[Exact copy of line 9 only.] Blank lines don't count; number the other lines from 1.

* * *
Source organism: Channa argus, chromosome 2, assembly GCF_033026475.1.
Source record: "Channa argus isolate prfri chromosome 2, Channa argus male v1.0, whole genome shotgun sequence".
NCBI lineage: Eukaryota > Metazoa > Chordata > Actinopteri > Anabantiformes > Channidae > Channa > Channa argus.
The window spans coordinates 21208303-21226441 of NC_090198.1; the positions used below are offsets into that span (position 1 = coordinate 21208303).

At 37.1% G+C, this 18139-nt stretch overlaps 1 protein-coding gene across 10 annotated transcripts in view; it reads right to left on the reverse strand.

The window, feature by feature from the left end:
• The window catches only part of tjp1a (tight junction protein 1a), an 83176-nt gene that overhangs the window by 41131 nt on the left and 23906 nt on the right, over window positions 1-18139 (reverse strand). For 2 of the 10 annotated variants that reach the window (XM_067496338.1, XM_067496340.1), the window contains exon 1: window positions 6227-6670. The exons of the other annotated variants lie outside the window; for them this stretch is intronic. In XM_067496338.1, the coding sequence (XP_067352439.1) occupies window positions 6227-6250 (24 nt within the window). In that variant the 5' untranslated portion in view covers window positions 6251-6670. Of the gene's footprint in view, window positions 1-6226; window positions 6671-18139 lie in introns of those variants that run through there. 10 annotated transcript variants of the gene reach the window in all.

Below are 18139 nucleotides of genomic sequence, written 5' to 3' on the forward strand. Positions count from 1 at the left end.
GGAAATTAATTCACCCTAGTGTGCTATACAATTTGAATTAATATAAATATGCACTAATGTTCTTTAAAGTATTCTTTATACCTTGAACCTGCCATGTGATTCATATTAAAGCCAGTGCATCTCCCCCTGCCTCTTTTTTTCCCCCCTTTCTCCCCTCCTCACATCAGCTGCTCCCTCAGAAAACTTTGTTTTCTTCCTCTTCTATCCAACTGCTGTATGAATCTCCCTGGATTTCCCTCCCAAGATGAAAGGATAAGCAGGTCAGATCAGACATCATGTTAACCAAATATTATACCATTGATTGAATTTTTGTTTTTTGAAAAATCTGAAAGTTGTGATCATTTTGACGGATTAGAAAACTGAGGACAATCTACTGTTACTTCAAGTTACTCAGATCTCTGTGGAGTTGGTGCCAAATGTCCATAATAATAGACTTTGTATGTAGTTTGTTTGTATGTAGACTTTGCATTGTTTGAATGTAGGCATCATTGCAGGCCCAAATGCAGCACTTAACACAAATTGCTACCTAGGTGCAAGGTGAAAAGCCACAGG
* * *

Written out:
GGAAATTAATTCACCCTAGTGTGCTATACAATTTGAATTAATATAAATATGCACTAATGTTCTTTAAAGTATTCTTTATACCTTGAACCTGCCATGTGATTCATATTAAAGCCAGTGCATCTCCCCCTGCCTCTTTTTTTCCCCCCTTTCTCCCCTCCTCACATCAGCTGCTCCCTCAGAAAACTTTGTTTTCTTCCTCTTCTATCCAACTGCTGTATGAATCTCCCTGGATTTCCCTCCCAAGATGAAAGGATAAGCAGGTCAGATCAGACATCATGTTAACCAAATATTATACCATTGATTGAATTTTTGTTTTTTGAAAAATCTGAAAGTTGTGATCATTTTGACGGATTAGAAAACTGAGGACAATCTACTGTTACTTCAAGTTACTCAGATCTCTGTGGAGTTGGTGCCAAATGTCCATAATAATAGACTTTGTATGTAGTTTGTTTGTATGTAGACTTTGCATTGTTTGAATGTAGGCATCATTGCAGGCCCAAATGCAGCACTTAACACAAATTGCTACCTAGGTGCAAGGTGAAAAGCCACAGG